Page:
Missing greens isn’t all bad. It depends on where you miss them. You can often get back in the hole with your basic pitch or chip. It’s the tough lies to watch out for the ones that test your finesse and precision.
Most amateurs spend a big chunk of their practice time on dead-flat practice-range tees. They seldom practice from long greenside rough sand bunkers side-slopes or uphill and downhill lies. And I understand that. Why practice from difficult lies when you can’t even hit good shots from good lies?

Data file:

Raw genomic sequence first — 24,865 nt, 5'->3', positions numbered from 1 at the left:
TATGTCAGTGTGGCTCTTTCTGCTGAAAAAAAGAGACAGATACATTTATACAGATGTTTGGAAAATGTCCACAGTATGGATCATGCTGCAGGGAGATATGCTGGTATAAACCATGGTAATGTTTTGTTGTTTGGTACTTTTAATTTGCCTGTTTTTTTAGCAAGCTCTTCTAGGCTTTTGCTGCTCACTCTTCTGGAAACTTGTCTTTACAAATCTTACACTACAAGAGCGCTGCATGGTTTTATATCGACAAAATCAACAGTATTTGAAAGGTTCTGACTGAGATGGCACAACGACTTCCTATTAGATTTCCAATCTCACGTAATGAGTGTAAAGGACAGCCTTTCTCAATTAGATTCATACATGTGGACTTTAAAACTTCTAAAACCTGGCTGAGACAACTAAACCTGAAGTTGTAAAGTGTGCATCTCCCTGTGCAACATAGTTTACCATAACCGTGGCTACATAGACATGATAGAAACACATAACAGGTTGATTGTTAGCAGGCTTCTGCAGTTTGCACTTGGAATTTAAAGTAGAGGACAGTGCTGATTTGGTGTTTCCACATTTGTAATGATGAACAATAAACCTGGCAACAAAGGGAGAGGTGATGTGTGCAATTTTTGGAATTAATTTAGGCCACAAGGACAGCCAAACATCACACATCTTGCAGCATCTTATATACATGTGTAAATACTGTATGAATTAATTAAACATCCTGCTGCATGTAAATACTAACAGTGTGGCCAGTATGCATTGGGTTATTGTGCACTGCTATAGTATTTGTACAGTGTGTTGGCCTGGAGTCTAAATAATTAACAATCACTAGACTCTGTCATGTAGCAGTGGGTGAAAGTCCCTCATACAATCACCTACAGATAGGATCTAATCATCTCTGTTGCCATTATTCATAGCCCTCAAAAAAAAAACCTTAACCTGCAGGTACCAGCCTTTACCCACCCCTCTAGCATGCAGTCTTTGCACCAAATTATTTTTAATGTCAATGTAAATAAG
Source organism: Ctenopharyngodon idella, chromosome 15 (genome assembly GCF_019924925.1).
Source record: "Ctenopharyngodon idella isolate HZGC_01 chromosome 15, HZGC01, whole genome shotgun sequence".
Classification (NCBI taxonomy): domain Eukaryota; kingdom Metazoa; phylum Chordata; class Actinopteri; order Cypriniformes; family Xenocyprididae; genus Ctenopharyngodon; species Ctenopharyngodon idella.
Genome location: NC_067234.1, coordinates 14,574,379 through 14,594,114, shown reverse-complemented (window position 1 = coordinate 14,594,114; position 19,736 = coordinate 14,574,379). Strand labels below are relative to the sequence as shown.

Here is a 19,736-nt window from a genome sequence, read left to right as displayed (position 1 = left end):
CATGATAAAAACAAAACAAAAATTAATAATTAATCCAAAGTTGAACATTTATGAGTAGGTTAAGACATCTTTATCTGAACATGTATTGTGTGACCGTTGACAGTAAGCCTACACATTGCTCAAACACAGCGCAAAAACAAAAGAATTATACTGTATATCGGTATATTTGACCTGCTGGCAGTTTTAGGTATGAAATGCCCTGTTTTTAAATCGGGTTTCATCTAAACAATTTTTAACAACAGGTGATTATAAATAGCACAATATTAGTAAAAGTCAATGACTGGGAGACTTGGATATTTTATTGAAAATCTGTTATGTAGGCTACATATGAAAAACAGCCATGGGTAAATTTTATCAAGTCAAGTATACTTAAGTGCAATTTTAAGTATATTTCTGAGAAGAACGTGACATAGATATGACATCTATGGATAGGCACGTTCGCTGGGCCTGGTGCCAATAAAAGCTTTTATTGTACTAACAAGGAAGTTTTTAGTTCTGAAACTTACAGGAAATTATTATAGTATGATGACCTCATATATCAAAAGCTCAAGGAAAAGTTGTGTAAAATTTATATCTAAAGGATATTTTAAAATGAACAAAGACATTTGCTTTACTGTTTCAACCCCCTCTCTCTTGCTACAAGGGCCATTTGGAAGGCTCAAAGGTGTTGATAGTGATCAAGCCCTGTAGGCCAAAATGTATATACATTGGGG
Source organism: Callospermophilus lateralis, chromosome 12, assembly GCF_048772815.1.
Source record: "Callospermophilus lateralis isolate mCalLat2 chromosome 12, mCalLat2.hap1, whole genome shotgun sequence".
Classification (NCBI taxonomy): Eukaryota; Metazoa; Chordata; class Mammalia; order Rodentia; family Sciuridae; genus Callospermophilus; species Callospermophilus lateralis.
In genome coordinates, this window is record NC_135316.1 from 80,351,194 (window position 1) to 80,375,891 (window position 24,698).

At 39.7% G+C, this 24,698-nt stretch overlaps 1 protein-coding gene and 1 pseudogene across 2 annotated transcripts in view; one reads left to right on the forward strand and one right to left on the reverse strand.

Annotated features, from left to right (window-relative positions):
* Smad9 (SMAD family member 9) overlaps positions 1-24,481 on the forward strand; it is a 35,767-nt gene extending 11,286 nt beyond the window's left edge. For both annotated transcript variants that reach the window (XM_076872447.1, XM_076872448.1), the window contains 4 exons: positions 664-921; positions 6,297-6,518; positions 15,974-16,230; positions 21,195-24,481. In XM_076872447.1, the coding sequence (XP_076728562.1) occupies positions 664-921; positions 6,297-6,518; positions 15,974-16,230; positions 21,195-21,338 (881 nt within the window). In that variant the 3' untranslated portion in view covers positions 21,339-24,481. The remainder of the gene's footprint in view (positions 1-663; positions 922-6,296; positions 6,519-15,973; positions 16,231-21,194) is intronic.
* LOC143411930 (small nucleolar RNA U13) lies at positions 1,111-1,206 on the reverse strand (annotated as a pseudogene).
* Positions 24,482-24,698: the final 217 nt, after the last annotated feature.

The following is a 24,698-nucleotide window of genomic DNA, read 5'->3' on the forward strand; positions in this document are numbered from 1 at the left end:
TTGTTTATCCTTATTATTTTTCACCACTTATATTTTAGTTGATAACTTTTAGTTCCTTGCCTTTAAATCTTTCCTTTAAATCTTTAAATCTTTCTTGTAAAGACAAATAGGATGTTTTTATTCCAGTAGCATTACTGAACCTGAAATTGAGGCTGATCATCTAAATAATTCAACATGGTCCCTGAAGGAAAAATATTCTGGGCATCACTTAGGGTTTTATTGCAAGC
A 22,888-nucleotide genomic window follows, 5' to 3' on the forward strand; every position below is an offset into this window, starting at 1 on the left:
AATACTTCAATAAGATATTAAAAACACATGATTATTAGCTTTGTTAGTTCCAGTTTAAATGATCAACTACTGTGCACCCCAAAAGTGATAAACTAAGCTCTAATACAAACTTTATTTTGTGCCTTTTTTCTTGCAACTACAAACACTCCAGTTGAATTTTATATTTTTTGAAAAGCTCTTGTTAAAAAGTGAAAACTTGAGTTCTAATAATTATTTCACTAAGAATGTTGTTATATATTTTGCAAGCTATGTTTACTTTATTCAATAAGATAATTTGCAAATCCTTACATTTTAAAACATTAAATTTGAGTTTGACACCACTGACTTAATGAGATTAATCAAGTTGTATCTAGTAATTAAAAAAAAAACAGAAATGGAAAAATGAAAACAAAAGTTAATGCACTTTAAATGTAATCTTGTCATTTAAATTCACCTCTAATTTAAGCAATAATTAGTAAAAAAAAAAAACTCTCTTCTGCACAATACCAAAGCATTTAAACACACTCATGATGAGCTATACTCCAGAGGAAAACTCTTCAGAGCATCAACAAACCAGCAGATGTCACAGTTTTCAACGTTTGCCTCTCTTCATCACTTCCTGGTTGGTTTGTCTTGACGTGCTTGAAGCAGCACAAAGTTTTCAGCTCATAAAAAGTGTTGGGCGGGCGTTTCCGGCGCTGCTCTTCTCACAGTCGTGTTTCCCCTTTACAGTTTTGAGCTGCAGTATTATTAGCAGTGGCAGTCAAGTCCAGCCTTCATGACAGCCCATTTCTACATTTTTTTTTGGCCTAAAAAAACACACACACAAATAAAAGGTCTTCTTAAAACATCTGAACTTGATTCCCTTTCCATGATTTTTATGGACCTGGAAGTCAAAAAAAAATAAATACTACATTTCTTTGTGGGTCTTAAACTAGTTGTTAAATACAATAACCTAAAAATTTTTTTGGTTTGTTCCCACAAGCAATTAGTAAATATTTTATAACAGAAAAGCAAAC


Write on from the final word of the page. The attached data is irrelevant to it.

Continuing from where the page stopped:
Most weekend players get too caught up with what happens at the end of the roll. Making or missing putts largely depends on what happens at the start. The more putts you start on line the more often they’ll drop—and the more pars and birdies you’ll rack up.